’\" t .\" .\" You may distribute under the terms of the GNU General Public .\" License as specified in the file COPYING that comes with the .\" man-db distribution. .\" .\" Sat Nov 27 .\" .pc .TH print soapbox "2009-11-28" "1.0" "print" .SH manuals, man pages .I according to the mmm, software has two faces, both as important. the code .I speaks to the machine, and the documentation ``tells its story to the human .I user.’’
The following is also from the fanzine I’m talking about. It’s a perhaps convoluted way of saying that there’s a difference between the documents that keep track of the changes in a piece of software over time, and the documents that show how a piece of software is used, even if they sometimes get lumped together. Texinfo is just another documentation format that some people seem to prefer.
.I in the gnu coding standards, the terms documentation and manual practically .I mean the same thing. specifically, a manual is a texinfo file, and .I documentation includes manuals and other things like NEWS files and change .I logs. in practice, the latter term practically takes the place of the former. .I regarding unix man pages, gnu suggests that -if adequate- help2man be used to .I extract a man page from the texinfo file. unlike man pages, gnu manuals should .I have a ``coherent topic’’. as an example, the coding standards note that diff .I and diff3 are both covered in a single manual, whereas there are two man .I pages, one for each command.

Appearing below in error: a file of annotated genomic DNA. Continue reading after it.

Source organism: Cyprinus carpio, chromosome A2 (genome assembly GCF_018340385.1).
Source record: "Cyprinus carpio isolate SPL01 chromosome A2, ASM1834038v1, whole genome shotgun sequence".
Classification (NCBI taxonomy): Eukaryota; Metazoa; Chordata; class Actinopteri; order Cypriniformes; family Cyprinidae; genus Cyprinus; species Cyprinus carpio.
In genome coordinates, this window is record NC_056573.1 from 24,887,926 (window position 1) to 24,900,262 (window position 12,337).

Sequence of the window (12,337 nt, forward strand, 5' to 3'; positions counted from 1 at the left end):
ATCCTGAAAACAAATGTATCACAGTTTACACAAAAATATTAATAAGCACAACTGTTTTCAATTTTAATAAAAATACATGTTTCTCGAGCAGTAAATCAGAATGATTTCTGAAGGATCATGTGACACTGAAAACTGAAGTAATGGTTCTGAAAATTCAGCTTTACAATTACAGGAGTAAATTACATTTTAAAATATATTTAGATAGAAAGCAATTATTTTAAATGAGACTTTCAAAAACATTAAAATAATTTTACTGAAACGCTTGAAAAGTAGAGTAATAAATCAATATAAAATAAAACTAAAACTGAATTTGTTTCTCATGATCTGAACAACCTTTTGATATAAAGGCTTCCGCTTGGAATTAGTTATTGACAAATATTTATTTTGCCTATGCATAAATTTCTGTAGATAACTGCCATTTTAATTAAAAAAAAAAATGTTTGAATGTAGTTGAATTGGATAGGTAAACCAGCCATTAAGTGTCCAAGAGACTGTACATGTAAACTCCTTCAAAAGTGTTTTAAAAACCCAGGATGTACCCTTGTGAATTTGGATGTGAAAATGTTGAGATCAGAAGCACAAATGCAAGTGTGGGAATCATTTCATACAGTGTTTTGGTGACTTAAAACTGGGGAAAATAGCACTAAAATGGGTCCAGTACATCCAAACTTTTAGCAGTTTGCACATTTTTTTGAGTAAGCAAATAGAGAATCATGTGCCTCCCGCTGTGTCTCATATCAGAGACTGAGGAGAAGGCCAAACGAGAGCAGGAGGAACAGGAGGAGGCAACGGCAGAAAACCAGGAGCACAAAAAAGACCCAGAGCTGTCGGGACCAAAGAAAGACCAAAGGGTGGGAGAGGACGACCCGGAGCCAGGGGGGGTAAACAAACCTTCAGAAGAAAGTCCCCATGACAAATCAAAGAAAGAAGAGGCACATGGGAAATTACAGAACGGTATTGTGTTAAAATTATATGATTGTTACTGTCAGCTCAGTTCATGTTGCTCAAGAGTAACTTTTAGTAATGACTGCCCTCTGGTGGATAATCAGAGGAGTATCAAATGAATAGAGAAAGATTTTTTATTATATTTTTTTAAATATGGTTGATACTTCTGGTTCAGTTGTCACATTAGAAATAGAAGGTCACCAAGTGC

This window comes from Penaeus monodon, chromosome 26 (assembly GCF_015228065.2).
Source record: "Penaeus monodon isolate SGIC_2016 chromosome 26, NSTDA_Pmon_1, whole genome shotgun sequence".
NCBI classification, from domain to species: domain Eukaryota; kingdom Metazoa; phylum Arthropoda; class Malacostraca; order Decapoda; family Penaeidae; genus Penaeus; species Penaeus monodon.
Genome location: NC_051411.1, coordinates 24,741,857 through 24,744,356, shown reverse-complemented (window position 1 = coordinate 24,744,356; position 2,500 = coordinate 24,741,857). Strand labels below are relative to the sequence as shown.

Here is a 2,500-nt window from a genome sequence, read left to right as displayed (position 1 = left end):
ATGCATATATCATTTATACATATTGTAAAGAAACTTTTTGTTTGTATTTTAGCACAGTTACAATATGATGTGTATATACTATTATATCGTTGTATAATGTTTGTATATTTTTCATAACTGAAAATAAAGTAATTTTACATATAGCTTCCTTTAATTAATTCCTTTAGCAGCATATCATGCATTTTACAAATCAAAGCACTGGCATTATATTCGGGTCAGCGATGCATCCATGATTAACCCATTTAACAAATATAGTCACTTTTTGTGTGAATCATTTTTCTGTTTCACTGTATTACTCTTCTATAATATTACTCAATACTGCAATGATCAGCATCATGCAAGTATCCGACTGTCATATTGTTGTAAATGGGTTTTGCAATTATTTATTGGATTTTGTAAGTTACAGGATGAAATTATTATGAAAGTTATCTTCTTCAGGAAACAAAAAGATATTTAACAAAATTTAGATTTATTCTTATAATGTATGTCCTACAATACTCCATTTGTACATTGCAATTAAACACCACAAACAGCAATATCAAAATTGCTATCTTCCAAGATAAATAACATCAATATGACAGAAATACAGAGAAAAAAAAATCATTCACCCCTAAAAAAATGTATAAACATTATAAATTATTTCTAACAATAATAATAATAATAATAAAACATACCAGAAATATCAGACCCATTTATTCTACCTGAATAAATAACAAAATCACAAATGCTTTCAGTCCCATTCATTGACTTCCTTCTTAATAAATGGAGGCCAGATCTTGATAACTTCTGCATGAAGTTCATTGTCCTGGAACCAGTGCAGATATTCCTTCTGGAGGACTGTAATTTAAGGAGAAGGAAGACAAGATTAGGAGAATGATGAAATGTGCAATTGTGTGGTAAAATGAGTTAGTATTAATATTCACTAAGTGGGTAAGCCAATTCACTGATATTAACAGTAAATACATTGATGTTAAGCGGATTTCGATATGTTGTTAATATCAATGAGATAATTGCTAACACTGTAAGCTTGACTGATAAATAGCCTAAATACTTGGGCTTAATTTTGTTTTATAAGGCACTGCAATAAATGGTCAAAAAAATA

I think that it’s funny that they write implementation does not equal documentation. I guess that sometimes it’s hard to take distance:
.I the people of gnu distinguish between the way in which a program was built, .I and the way in which it’s used. they warn about modelling the documentation .I after the software:
.B programmers tend to carry over the structure of the program as the .B structure for its documentation. but this structure is not necessarily .B good for explaining how to use the program [...] learn to notice when .B you have unthinkingly structured the documentation like the .B implementation, stop yourself, and look for better alternatives.
.I the coding standards advise authors to approach users pedagogically, thinking .I about ``the concepts and questions that a user will have in mind when reading .I it.’’ what’s more, the manuals that they write should admit two types of .I reading: tutorial and reference. it’s interesting to note that by tutorial they .I mean something that a user may want to read straight through.
in this essay, code is the textual aspect of computer technology that may be loaded up on a text editor and easily changed. i’m consciously avoiding any discussion on the subject of text editors — jot down your edits on a piece of paper and then write them to newfile with echo. what’s important to me is that this be easily accomplished. with enough time and energy, anyone could write interesting code. the best project would be if my grandmother took the time to re-write the linux kernel from scratch, and if she kept a record of her reflections about code. as much as i like pierre menard, this is not feasible. the processes of code should be manageable without the need of resorting to too much external technical support. this means that code is relative. what’s code for some will not be code for others.